Sunday, February 24, 2013
Obamacare, Hamburger, and Job Flipping
If it’s flipping hamburgers at McDonald’s, be the best hamburger flipper in the world, whatever it is you have to do to master your craft.
I hate to be flippant, I really do, but Obamacare has a problem.
The law requires firms with 50 or more employees to offer comprehensive health coverage to those who work more than 30 hours a week. If the firm reaches or exceeds the magic 50 and does not cover them, it faces a $40,000 penalty.
This comes down to a $2,000 tax for each hire over 50. The fine goes to $60,000 over 60 workers. This is tough to do if you are a franchisee or owner of a fast-food hamburger business with average profits of $50,000 to $100,000 and average margins of 3.5%.
How are McDonald’s , Wendy’s, and Burger King coping with the new rule, soon to take effect in 2014? They are still hiring workers to flip burgers, but only for 29 hours a week, barely time enough to master their craft.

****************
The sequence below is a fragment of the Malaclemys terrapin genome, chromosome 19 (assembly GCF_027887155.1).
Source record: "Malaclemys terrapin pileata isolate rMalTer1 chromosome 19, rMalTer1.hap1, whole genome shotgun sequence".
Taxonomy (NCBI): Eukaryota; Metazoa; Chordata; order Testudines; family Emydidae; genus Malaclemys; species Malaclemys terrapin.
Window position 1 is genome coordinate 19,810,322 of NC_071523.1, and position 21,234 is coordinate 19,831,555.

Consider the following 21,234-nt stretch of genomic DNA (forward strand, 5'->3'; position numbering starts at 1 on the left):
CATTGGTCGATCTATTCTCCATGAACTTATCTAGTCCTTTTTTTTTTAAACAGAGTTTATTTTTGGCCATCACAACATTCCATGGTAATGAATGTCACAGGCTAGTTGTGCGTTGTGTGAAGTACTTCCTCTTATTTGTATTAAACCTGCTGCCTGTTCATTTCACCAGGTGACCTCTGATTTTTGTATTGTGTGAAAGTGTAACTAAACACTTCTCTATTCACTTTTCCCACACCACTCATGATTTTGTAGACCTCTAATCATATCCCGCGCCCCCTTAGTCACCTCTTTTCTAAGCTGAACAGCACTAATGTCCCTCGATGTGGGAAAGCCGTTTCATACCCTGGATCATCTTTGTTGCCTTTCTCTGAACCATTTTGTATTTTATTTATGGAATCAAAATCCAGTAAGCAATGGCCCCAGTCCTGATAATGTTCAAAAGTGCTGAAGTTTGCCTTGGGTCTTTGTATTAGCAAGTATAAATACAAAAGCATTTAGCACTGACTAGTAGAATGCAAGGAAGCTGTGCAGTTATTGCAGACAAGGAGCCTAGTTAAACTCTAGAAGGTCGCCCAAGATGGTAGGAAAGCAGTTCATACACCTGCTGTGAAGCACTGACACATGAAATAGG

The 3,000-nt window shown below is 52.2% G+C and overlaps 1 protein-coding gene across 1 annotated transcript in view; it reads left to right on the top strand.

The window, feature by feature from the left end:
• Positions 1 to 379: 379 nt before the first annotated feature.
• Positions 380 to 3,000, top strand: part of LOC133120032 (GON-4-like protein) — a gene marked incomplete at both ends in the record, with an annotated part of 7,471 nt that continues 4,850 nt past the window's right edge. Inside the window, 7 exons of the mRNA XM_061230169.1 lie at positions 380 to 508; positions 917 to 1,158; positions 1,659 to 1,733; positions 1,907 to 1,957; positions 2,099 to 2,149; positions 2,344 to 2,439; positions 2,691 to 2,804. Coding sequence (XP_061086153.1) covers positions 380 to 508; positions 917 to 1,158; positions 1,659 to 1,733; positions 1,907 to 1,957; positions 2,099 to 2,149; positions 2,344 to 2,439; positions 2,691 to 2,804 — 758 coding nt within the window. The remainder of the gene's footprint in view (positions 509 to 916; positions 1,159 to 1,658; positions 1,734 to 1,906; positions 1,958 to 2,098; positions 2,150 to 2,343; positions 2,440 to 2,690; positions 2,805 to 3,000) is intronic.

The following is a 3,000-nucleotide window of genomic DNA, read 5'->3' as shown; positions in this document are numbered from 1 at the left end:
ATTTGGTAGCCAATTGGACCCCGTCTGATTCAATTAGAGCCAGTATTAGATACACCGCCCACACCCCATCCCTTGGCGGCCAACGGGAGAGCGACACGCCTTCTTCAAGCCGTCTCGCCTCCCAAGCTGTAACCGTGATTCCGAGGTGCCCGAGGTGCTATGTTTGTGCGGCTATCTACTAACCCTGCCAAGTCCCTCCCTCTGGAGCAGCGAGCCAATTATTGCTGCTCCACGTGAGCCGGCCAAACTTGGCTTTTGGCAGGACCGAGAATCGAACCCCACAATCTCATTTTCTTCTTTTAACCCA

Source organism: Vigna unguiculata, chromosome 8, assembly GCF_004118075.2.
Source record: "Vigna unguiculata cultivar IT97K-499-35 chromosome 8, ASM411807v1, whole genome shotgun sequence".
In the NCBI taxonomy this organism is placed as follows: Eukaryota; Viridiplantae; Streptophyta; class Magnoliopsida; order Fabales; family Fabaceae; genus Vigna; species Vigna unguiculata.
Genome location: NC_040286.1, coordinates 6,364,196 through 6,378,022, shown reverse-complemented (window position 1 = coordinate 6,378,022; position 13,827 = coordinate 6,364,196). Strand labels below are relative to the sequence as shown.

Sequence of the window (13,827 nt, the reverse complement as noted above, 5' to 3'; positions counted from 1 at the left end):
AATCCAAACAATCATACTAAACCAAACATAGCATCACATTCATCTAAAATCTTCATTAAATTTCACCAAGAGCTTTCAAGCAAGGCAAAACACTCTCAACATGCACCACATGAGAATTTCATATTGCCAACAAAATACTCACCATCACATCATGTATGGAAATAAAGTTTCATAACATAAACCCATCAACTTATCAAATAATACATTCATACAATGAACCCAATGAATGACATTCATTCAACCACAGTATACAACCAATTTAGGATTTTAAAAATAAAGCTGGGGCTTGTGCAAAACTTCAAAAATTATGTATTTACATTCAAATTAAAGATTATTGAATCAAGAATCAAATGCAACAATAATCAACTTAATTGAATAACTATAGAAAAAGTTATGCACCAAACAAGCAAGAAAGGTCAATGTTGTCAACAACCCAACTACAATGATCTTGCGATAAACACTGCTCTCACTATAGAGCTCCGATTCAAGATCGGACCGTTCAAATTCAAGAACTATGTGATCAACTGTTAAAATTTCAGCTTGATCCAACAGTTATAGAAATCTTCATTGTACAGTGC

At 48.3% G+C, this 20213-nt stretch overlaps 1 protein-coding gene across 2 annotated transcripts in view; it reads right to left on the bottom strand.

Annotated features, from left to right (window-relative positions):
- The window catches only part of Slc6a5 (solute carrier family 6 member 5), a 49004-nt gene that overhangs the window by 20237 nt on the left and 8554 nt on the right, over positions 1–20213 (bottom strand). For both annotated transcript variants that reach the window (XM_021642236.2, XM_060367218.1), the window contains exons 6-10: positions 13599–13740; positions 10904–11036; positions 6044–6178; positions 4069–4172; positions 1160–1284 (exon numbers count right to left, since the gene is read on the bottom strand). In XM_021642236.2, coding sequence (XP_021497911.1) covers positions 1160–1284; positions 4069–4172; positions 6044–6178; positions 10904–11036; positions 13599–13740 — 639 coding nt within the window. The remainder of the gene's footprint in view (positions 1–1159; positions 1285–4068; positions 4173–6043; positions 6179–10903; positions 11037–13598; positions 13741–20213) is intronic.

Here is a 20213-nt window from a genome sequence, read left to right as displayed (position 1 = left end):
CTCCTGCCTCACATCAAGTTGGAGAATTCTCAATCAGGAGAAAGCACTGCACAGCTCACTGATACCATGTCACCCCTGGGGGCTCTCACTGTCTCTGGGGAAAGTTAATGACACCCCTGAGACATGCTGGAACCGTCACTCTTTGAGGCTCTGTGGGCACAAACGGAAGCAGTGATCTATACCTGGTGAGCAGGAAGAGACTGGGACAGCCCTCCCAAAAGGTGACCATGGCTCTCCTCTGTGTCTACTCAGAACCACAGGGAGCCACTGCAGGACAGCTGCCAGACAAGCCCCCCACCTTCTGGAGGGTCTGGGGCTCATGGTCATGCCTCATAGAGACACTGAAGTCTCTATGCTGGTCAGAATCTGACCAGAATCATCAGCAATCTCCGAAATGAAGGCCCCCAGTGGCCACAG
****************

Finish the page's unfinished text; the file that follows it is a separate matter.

And the firms are talking to each other, or so it is said, about sharing part-time workers, thereby dodging the 50 worker Obamacare rule and staying in business rather than going out of business.
And what are workers doing? They are flipping part-time jobs, rather than working full-time. They may work the morning shift at McDonald’s, then go to a nearby Burger King or Wendy’s to create a full-time work week in order to pay their bills, including health insurance that the Obamacare individual mandate requires them to buy.
The end result is that employers are stuck with hiring part-time workers, and workers are stuck with part-time jobs.
Somehow Obamacare’s full-time worker health coverage rule,
Requiring firms to pay for health plans in the 50 or over pool,
For incentives to owners, this seems perverse,
For workers, this seems economically in reverse,
and to full-timer workers, job flip-floppers, and preparers of Big MacWhoppers,
It all seems to be unfair and even cruel.Tweet: Obamacare requires firms with 50 or more workers to provide provide them with halth insurances, whih fast-food firms say they cannot afford.